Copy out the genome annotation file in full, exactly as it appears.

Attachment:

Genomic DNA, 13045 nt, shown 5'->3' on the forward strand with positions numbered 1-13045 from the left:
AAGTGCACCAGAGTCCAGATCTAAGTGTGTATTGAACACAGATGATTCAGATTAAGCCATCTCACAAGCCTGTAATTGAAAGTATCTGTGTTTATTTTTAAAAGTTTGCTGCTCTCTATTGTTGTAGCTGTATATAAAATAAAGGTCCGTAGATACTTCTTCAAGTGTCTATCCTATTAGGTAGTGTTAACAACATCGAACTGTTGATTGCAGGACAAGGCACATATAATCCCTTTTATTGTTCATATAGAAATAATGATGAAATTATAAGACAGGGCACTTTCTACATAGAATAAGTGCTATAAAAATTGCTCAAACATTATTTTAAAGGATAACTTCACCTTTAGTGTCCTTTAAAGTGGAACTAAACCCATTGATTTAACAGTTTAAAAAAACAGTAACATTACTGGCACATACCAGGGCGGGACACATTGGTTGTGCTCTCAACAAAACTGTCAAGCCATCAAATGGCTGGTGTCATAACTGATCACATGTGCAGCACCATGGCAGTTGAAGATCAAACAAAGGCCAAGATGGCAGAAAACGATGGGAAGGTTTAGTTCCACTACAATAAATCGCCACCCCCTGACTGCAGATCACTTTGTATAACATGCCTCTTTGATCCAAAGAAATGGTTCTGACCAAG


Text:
Genomic DNA, 13045 nt, shown 5'->3' on the forward strand with positions numbered 1-13045 from the left:
AAGTGCACCAGAGTCCAGATCTAAGTGTGTATTGAACACAGATGATTCAGATTAAGCCATCTCACAAGCCTGTAATTGAAAGTATCTGTGTTTATTTTTAAAAGTTTGCTGCTCTCTATTGTTGTAGCTGTATATAAAATAAAGGTCCGTAGATACTTCTTCAAGTGTCTATCCTATTAGGTAGTGTTAACAACATCGAACTGTTGATTGCAGGACAAGGCACATATAATCCCTTTTATTGTTCATATAGAAATAATGATGAAATTATAAGACAGGGCACTTTCTACATAGAATAAGTGCTATAAAAATTGCTCAAACATTATTTTAAAGGATAACTTCACCTTTAGTGTCCTTTAAAGTGGAACTAAACCCATTGATTTAACAGTTTAAAAAAACAGTAACATTACTGGCACATACCAGGGCGGGACACATTGGTTGTGCTCTCAACAAAACTGTCAAGCCATCAAATGGCTGGTGTCATAACTGATCACATGTGCAGCACCATGGCAGTTGAAGATCAAACAAAGGCCAAGATGGCAGAAAACGATGGGAAGGTTTAGTTCCACTACAATAAATCGCCACCCCCTGACTGCAGATCACTTTGTATAACATGCCTCTTTGATCCAAAGAAATGGTTCTGACCAAG